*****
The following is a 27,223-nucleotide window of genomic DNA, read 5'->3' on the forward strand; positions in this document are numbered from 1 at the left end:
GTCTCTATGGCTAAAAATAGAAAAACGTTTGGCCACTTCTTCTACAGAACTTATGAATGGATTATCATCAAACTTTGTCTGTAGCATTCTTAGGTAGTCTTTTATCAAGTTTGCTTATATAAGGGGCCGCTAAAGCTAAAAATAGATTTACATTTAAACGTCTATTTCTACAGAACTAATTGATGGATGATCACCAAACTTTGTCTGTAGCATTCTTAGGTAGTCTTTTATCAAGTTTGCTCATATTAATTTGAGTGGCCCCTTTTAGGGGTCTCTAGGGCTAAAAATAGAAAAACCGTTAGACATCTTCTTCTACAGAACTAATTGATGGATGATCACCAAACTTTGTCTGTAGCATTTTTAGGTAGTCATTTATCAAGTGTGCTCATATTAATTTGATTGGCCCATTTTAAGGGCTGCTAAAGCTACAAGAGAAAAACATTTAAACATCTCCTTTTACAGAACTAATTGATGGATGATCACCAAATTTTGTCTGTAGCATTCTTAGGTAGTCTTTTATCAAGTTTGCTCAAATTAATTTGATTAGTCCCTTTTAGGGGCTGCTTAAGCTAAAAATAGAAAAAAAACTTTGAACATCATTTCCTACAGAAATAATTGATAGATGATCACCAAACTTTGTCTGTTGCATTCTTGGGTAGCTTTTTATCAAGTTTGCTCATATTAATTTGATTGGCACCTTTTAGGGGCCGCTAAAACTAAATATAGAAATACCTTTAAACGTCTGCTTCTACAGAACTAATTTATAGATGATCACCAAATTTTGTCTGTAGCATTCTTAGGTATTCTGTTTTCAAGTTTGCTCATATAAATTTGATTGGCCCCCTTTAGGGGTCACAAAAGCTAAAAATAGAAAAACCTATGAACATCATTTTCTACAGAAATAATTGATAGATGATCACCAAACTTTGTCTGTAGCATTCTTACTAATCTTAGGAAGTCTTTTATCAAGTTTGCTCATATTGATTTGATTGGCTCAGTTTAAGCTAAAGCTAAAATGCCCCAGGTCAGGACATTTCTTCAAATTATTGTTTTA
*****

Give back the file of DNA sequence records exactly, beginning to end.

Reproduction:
The following is a 27,223-nucleotide window of genomic DNA, read 5'->3' on the forward strand; positions in this document are numbered from 1 at the left end:
GTCTCTATGGCTAAAAATAGAAAAACGTTTGGCCACTTCTTCTACAGAACTTATGAATGGATTATCATCAAACTTTGTCTGTAGCATTCTTAGGTAGTCTTTTATCAAGTTTGCTTATATAAGGGGCCGCTAAAGCTAAAAATAGATTTACATTTAAACGTCTATTTCTACAGAACTAATTGATGGATGATCACCAAACTTTGTCTGTAGCATTCTTAGGTAGTCTTTTATCAAGTTTGCTCATATTAATTTGAGTGGCCCCTTTTAGGGGTCTCTAGGGCTAAAAATAGAAAAACCGTTAGACATCTTCTTCTACAGAACTAATTGATGGATGATCACCAAACTTTGTCTGTAGCATTTTTAGGTAGTCATTTATCAAGTGTGCTCATATTAATTTGATTGGCCCATTTTAAGGGCTGCTAAAGCTACAAGAGAAAAACATTTAAACATCTCCTTTTACAGAACTAATTGATGGATGATCACCAAATTTTGTCTGTAGCATTCTTAGGTAGTCTTTTATCAAGTTTGCTCAAATTAATTTGATTAGTCCCTTTTAGGGGCTGCTTAAGCTAAAAATAGAAAAAAAACTTTGAACATCATTTCCTACAGAAATAATTGATAGATGATCACCAAACTTTGTCTGTTGCATTCTTGGGTAGCTTTTTATCAAGTTTGCTCATATTAATTTGATTGGCACCTTTTAGGGGCCGCTAAAACTAAATATAGAAATACCTTTAAACGTCTGCTTCTACAGAACTAATTTATAGATGATCACCAAATTTTGTCTGTAGCATTCTTAGGTATTCTGTTTTCAAGTTTGCTCATATAAATTTGATTGGCCCCCTTTAGGGGTCACAAAAGCTAAAAATAGAAAAACCTATGAACATCATTTTCTACAGAAATAATTGATAGATGATCACCAAACTTTGTCTGTAGCATTCTTACTAATCTTAGGAAGTCTTTTATCAAGTTTGCTCATATTGATTTGATTGGCTCAGTTTAAGCTAAAGCTAAAATGCCCCAGGTCAGGACATTTCTTCAAATTATTGTTTTA